The historic Longfellow School at 3715 Oakes Ave. was built in 1911.

The historic Longfellow School at 3715 Oakes Ave. was built in 1911.

Possible sale of Longfellow building moves forward

EVERETT — A plan to sell the historic Longfellow school building to the Everett Museum of History has cleared a major hurdle.

When Everett Public Schools put the building up for sale in 2014, it required parties submitting letters of interest to meet a list of conditions, said Mike Gunn, the district’s executive director of facilities and operations.

One of those criteria was having the money already lined up.

The museum has been without a permanent home since 2007. In March, the museum received a $3 million donation to buy Longfellow.

The museum has offered $2 million for the building and would use the remainder to begin the process of renovation.

“This organization has passed the big hurdle that no one else has done,” Gunn said.

The district received two other letters of interest, neither of which was deemed feasible.

The Longfellow building at 3715 Oakes Ave. was built in 1911 and used as an elementary school until 1971. Famous alumni include Sen. Henry M. Jackson and comedian Stan Boreson.

It later was used to house some of the district’s administrative offices. It was mostly vacated in 2013 when the district moved into the new Community Resource Center, and now is used primarily for police training.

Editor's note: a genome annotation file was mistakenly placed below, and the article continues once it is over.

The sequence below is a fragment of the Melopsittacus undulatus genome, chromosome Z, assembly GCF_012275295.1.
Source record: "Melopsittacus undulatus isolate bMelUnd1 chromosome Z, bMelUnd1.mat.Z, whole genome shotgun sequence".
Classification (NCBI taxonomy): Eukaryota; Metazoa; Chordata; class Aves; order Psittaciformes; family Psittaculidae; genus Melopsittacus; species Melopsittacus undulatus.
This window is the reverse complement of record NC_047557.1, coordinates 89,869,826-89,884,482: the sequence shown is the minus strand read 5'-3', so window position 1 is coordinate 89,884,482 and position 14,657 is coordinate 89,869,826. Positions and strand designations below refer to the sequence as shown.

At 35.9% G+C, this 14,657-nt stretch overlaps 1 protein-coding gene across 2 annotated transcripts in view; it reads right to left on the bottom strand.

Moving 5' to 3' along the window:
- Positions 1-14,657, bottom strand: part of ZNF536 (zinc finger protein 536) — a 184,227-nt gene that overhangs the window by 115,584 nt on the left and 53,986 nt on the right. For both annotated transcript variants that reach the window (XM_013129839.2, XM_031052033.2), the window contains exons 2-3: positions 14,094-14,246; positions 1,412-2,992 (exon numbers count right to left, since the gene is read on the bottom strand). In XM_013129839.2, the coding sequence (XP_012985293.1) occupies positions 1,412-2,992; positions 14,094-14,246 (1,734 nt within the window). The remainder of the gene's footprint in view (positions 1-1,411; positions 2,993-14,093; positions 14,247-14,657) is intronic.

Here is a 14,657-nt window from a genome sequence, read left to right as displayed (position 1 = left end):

The district has estimated it could cost up to $8.5 million to bring the building up to code for use as an office building.

Barring finding a buyer, the district plans to demolish the building, which still would cost about $1 million. It wants to put a parking lot in its place.

That plan has drawn opposition from historic preservation groups. In March, Chris Moore, the executive director for the Washington Trust for Historic Preservation, wrote to the district stating that he thought Everett Public Schools was prematurely moving forward with demolition and instead should conduct a full environmental study of the project.

“Ill-conceived urban renewal policies from half a century ago clearly demonstrate the harm that comes from demolition of historic buildings for the purpose of creating surface parking lots,” Moore wrote.

Other groups and people in Everett have strongly favored saving the building, including the Everett Historical Commission, Historic Everett and the state Department of Archaeology and Historic Preservation.

“We’re going to save them the million dollars that it will cost to demo the building,” said Barbara George, executive director of the Everett Museum of History. “We’ll do the asbestos abatement and seismic stuff and get the building in a mode where we can start the renovation.”

The museum’s mystery benefactor wishes to remain anonymous, George said.

The district’s real estate consultant and attorneys are drawing up a draft purchase and sale agreement, Gunn said. Securing approval by the Everett School Board would be necessary for any sale.

The district still is proceeding with its plan to demolish the building, and also is planning to ask the board to approve a call for bids for the work at its May 9 meeting, Gunn said.

“We may at some point put that demolition process on hold to allow those negotiations to come to fruition,” he said.

George said she’s optimistic an agreement to save the Longfellow can be reached.

“It doesn’t mean that it’s a done deal, but it’s a big step in the move forward,” she said.

Chris Winters: 425-374-4165; Twitter: @Chris_At_Herald.

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